Advertisement

Journal of Financial Services Research

, Volume 39, Issue 3, pp 119–144 | Cite as

Mergers & Acquisitions, Diversification and Performance in the U.S. Property-Liability Insurance Industry

  • Jeungbo ShimEmail author
Article

Abstract

This paper examines the relationship between mergers & acquisitions (M & As), diversification and financial performance in the U.S. property-liability insurance industry over the period 1989–2004. The risk-adjusted return on assets (ROA), return on equity (ROE), Z-score and total risk measured by earnings volatility are considered as a relevant indicator of performance. We find that acquirers’ financial performance decreases and earnings volatility increases during the gestation period after the M & As perhaps due to increased frictional costs associated with post-merger integration and agency problems. We find that more focused insurers outperform the product-diversified insurers, implying that the costs of diversification outweigh the benefits. These findings are robust to alternative risk and diversification measures. We also find that marginal increases in commercial line share are associated with higher risk-adjusted profits, but these gains are offset by the extra costs from product diversity when its initial share is low. For insurers initially concentrated in commercial line, a marginal increase in commercial line share is related to higher performance due to positive effects of both direct exposure and indirect focus.

Keywords

Performance Mergers & acquisitions Product diversification Property-liability insurers 

JEL classification

G22 G34 L25 

Notes

Acknowledgements

The author is very grateful to an anonymous referee and Haluk Unal (the editor) for insightful comments and suggestions, which have led to substantial improvements in the paper. Any remaining errors or omissions are the sole responsibility of the author.

References

  1. Akhavein JD, Berger AN, Humphrey DB (1997) The effects of megamergers on efficiency and prices: evidence from a bank profit function. Rev Ind Organ 12:95–139CrossRefGoogle Scholar
  2. BarNiv R, Hathorn J (1997) The merger or insolvency alternative in the insurance industry. J Risk Insur 64:89–113CrossRefGoogle Scholar
  3. Berger AN, Humphrey DB (1992) Megamergers in banking and the use of cost efficiency as an antitrust defense. Antitrust Bull 37:541–600Google Scholar
  4. Berger PG, Ofek E (1995) Diversification’s effect on firm value. J Financ Econ 37:39–65CrossRefGoogle Scholar
  5. Berger AN, Cummins JD, Weiss MA (1997) The co-existence of multiple distribution systems for financial services: the case of property-liability insurance. J Bus 70(4):515–546CrossRefGoogle Scholar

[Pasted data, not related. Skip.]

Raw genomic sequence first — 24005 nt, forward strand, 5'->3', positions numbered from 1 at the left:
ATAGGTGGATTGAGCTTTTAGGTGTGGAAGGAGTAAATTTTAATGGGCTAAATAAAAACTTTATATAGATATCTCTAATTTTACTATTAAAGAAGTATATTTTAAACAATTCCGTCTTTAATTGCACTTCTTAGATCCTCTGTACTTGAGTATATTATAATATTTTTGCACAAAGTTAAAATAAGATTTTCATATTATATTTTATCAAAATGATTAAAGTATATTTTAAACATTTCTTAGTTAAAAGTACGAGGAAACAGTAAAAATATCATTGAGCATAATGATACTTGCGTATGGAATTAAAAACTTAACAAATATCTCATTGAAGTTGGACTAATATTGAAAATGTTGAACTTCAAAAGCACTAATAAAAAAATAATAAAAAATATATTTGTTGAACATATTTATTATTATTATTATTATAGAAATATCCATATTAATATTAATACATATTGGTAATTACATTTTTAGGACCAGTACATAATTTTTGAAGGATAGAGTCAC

6. Berger AN, Saunders A, Scalise JM, Udell GF (1998) The effects of bank mergers and acquisition on small business lending. J Financ Econ 50:187–229CrossRefGoogle Scholar
  7. Berger AN, Cummins JD, Weiss MA, Zi H (2000) Conglomeration versus strategic focus: evidence from the insurance industry. J Financ Intermed 9:323–362CrossRefGoogle Scholar
  8. Bouwman C, Fuller K, Nain A (2003) The performance of stock-price driven acquistions. Working PaperGoogle Scholar
  9. Campello M (2002) Internal capital markets in financial conglomerates: evidence from small bank responses to monetary policy. J Finance 57:2773–2805CrossRefGoogle Scholar
  10. Chamberlain LS, Tennyson S (1998) Capital shocks and merger activity in the property-liability insurance industry. J Risk Insur 65:563–595CrossRefGoogle Scholar
  11. Colquitt LL, Sommer DW, Godwin NH (1999) Determinants of cash holding by property-liability insurers. J Risk Insur 66:401–415CrossRefGoogle Scholar
  12. Cummins JD, Weiss MA (1993) Measuring cost efficiency in the property liability insurance industry. J Bank Finance 17:463–482CrossRefGoogle Scholar
  13. Cummins JD, Sommer DW (1996) Capital and risk in property-liability insurance markets. J Bank Finance 20:1069–1092CrossRefGoogle Scholar
  14. Cummins JD, Zi H (1998) Comparison of frontier efficiency methods: an application to the U.S. life insurance industry. J Prod Anal 10:131–152CrossRefGoogle Scholar
  15. Cummins JD, Nini G (2002) Optimal capital utilization by financial firms: evidence from the property-liability insurance industry. J Financ Serv Res 21:15–53CrossRefGoogle Scholar
  16. Cummins JD, Xie X (2005) Efficiency and scale economies in the U.S. property-liability insurance industry. Working paper. University of PennsylvaniaGoogle Scholar
  17. Cummins JD, Xie X (2008) Mergers & acquisitions in the U.S. property-liability insurance industry: productivity and efficiency effects. J Bank Finance 32:30–55CrossRefGoogle Scholar
  18. Cummins JD, Tennyson S, Weiss MA (1999) Consolidation and efficiency in the U.S. life insurance industry. J Bank Finance 23:325–357CrossRefGoogle Scholar
  19. Cummins JD, Weiss MA, Xie X, Zi H (2010) Economies of scope in financial services: a DEA efficiency analysis of the US insurance industry. J Bank Finance 34:1525–1539CrossRefGoogle Scholar
  20. Demaris A (2004) Regression with social data: modeling continuous and limited response variables. A Wiley-Interscience Publication. WileyGoogle Scholar
  21. Eisenbeis RA, Kwast ML (1991) Are real estate specializing depositories viable? Evidence from commercial banks. J Financ Serv Res 5:5–24CrossRefGoogle Scholar
  22. Elango B, Ma Y, Pope N (2008) An investigation into the diversification–performance relationship in the U.S. property-liability insurance industry. J Risk Insur 75:567–591CrossRefGoogle Scholar
  23. Fiegenbaum A, Thomas H (1990) Strategic groups and performance: The U.S. insurance industry, 1970–84. Strateg Manage J 11:197–215CrossRefGoogle Scholar
  24. Gallo JG, Apilado VP, Kolari JW (1996) Commercial bank mutual fund activities: implications for bank risk and profitability. J Bank Finance 20:1775–1791CrossRefGoogle Scholar